The user interface and heads-up display are the two elements that teams most commonly fail to theme well. My guess is that this happens because UI and HUD are the most "gamey" and out-of-place components of most games.
Let's go back to Medal of Honor. How do you get a mini-map to fit in with a World War II setting? Clearly, you have to have one because it's vital to gameplay, and gameplay always trumps theming.
The most common answer is to set the mini-map in something that looks like a WWII compass. This little nod to the setting might be enough to maintain the player's sense of fantasy. Other teams have tried creative workarounds that such as removing the mini-map entirely and replacing it with a compass ribbon, deciding that the same game function could be or that the gameplay loss was so minor in comparison to the disruption in immersion that it was worth the sacrifice. Other games have given storyline justifications such as "you're an excellent tracker" or "you're in constant communication with the base of operations."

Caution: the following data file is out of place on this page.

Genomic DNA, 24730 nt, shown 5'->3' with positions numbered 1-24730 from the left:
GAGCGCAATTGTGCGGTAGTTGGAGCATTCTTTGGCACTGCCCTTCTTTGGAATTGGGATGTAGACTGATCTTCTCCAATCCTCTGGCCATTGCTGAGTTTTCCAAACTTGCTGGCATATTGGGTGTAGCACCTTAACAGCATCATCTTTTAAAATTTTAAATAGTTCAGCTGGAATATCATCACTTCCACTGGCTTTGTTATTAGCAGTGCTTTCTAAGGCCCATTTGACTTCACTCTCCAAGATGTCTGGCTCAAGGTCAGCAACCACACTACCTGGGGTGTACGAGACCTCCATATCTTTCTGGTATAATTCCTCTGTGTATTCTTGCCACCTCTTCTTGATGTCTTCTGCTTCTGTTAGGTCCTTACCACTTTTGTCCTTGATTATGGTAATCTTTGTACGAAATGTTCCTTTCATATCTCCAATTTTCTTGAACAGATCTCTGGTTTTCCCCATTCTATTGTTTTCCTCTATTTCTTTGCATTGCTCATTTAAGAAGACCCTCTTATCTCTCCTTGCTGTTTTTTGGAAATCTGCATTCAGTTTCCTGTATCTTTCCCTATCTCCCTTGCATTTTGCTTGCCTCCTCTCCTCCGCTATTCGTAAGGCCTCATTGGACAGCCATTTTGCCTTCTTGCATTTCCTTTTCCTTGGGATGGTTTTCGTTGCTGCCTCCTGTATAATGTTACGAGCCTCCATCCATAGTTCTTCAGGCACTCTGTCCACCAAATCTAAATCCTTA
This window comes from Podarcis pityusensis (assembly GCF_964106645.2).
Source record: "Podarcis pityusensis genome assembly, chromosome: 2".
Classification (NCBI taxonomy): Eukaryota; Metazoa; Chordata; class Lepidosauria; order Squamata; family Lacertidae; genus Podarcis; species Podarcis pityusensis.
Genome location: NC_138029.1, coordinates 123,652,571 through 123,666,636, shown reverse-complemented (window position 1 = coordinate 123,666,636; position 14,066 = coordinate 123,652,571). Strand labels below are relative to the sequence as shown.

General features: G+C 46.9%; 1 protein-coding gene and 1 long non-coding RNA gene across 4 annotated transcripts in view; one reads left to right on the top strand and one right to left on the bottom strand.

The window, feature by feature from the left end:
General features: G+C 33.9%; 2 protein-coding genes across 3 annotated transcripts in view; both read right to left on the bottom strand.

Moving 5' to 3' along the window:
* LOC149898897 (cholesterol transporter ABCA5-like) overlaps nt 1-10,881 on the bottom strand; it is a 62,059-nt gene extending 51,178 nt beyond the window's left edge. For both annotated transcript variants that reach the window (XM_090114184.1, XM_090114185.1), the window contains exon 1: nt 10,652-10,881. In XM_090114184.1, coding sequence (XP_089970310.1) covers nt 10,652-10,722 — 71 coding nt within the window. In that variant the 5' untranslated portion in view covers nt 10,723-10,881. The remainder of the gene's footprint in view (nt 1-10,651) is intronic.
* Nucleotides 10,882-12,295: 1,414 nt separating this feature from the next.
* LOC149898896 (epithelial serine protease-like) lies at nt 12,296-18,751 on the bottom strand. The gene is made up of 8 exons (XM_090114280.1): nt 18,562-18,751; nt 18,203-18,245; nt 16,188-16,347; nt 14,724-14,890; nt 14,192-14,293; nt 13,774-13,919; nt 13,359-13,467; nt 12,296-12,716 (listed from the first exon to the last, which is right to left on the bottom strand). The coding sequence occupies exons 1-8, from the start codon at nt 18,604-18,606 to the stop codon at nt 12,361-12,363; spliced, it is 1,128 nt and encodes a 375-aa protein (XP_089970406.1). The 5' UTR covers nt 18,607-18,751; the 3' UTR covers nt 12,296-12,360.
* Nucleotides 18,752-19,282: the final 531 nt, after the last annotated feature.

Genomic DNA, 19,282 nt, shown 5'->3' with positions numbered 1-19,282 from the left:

Music is another element that weighs heavily on a game's theme. Take Prince of Persia: The Warrior Within, which is a departure for the franchise. Ubisoft took the existing Prince of Persia setting and decided to make it dark, adding hard rock music from the 21st century. More ridiculous still, they happened to choose the musical theme for The Scorpion King, leading some reviewers to draw parallels between that terrible movie and the game.